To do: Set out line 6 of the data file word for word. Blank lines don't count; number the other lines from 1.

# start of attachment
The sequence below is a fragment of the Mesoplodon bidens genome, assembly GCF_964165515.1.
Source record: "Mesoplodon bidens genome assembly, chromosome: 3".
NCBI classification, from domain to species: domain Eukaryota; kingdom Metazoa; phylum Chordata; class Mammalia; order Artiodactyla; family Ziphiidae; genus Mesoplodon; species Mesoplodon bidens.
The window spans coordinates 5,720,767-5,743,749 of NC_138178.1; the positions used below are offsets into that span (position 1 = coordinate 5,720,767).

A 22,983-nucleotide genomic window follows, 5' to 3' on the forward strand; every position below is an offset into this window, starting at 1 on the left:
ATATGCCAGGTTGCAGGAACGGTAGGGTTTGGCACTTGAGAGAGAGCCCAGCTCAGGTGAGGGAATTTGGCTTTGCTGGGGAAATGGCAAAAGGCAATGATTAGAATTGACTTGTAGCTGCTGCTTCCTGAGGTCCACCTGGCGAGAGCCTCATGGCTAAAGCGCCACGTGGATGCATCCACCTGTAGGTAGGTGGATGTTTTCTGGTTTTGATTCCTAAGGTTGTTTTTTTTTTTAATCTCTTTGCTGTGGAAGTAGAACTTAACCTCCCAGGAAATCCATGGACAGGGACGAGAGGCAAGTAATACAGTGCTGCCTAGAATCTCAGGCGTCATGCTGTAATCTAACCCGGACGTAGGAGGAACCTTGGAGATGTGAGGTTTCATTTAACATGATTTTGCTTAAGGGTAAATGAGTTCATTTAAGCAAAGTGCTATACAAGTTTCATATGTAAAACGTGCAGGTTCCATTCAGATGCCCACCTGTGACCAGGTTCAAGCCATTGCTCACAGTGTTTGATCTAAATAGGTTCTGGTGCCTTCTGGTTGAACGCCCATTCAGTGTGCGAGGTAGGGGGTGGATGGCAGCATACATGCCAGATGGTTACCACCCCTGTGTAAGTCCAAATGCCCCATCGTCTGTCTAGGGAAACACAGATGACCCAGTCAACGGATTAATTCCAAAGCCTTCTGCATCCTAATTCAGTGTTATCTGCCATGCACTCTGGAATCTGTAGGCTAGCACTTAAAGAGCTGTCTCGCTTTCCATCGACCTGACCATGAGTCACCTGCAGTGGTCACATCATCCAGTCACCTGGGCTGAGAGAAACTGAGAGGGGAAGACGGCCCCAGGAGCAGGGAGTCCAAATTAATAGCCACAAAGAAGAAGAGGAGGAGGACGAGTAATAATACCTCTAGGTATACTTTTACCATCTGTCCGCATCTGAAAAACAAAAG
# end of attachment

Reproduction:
ATATGCCAGGTTGCAGGAACGGTAGGGTTTGGCACTTGAGAGAGAGCCCAGCTCAGGTGAGGGAATTTGGCTTTGCTGGGGAAATGGCAAAAGGCAATGATTAGAATTGACTTGTAGCTGCTGCTTCCTGAGGTCCACCTGGCGAGAGCCTCATGGCTAAAGCGCCACGTGGATGCATCCACCTGTAGGTAGGTGGATGTTTTCTGGTTTTGATTCCTAAGGTTGTTTTTTTTTTTAATCTCTTTGCTGTGGAAGTAGAACTTAACCTCCCAGGAAATCCATGGACAGGGACGAGAGGCAAGTAATACAGTGCTGCCTAGAATCTCAGGCGTCATGCTGTAATCTAACCCGGACGTAGGAGGAACCTTGGAGATGTGAGGTTTCATTTAACATGATTTTGCTTAAGGGTAAATGAGTTCATTTAAGCAAAGTGCTATACAAGTTTCATATGTAAAACGTGCAGGTTCCATTCAGATGCCCACCTGTGACCAGGTTCAAGCCATTGCTCACAGTGTTTGATCTAAATAGGTTCTGGTGCCTTCTGGTTGAACGCCCATTCAGTGTGCGAGGTAGGGGGTGGATGGCAGCATACATGCCAGATGGTTACCACCCCTGTGTAAGTCCAAATGCCCCATCGTCTGTCTAGGGAAACACAGATGACCCAGTCAACGGATTAATTCCAAAGCCTTCTGCATCCTAATTCAGTGTTATCTGCCATGCACTCTGGAATCTGTAGGCTAGCACTTAAAGAGCTGTCTCGCTTTCCATCGACCTGACCATGAGTCACCTGCAGTGGTCACATCATCCAGTCACCTGGGCTGAGAGAAACTGAGAGGGGAAGACGGCCCCAGGAGCAGGGAGTCCAAATTAATAGCCACAAAGAAGAAGAGGAGGAGGACGAGTAATAATACCTCTAGGTATACTTTTACCATCTGTCCGCATCTGAAAAACAAAAG